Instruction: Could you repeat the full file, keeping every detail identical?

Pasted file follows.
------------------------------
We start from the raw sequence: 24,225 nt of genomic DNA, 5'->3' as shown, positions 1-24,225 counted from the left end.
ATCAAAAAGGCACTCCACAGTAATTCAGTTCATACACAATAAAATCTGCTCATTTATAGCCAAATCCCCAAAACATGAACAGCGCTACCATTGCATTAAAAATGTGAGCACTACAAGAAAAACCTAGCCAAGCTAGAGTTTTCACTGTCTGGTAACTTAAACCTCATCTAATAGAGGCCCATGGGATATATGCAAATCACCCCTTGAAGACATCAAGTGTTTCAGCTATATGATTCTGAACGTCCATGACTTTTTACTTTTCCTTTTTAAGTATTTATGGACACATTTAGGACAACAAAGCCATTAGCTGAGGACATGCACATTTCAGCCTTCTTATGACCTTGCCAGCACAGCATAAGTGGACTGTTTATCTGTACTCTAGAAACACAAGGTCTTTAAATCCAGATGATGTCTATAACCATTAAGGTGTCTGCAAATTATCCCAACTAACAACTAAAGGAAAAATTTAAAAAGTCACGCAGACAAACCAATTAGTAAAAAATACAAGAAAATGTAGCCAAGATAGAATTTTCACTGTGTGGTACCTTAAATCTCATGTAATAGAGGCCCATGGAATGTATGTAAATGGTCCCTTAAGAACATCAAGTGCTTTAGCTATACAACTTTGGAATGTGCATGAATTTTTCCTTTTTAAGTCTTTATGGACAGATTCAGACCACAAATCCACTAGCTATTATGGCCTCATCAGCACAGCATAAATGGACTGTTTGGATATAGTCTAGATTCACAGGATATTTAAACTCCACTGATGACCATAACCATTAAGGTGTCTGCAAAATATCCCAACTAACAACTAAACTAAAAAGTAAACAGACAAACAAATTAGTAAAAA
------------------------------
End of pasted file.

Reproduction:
We start from the raw sequence: 24,225 nt of genomic DNA, 5'->3' as shown, positions 1-24,225 counted from the left end.
ATCAAAAAGGCACTCCACAGTAATTCAGTTCATACACAATAAAATCTGCTCATTTATAGCCAAATCCCCAAAACATGAACAGCGCTACCATTGCATTAAAAATGTGAGCACTACAAGAAAAACCTAGCCAAGCTAGAGTTTTCACTGTCTGGTAACTTAAACCTCATCTAATAGAGGCCCATGGGATATATGCAAATCACCCCTTGAAGACATCAAGTGTTTCAGCTATATGATTCTGAACGTCCATGACTTTTTACTTTTCCTTTTTAAGTATTTATGGACACATTTAGGACAACAAAGCCATTAGCTGAGGACATGCACATTTCAGCCTTCTTATGACCTTGCCAGCACAGCATAAGTGGACTGTTTATCTGTACTCTAGAAACACAAGGTCTTTAAATCCAGATGATGTCTATAACCATTAAGGTGTCTGCAAATTATCCCAACTAACAACTAAAGGAAAAATTTAAAAAGTCACGCAGACAAACCAATTAGTAAAAAATACAAGAAAATGTAGCCAAGATAGAATTTTCACTGTGTGGTACCTTAAATCTCATGTAATAGAGGCCCATGGAATGTATGTAAATGGTCCCTTAAGAACATCAAGTGCTTTAGCTATACAACTTTGGAATGTGCATGAATTTTTCCTTTTTAAGTCTTTATGGACAGATTCAGACCACAAATCCACTAGCTATTATGGCCTCATCAGCACAGCATAAATGGACTGTTTGGATATAGTCTAGATTCACAGGATATTTAAACTCCACTGATGACCATAACCATTAAGGTGTCTGCAAAATATCCCAACTAACAACTAAACTAAAAAGTAAACAGACAAACAAATTAGTAAAAA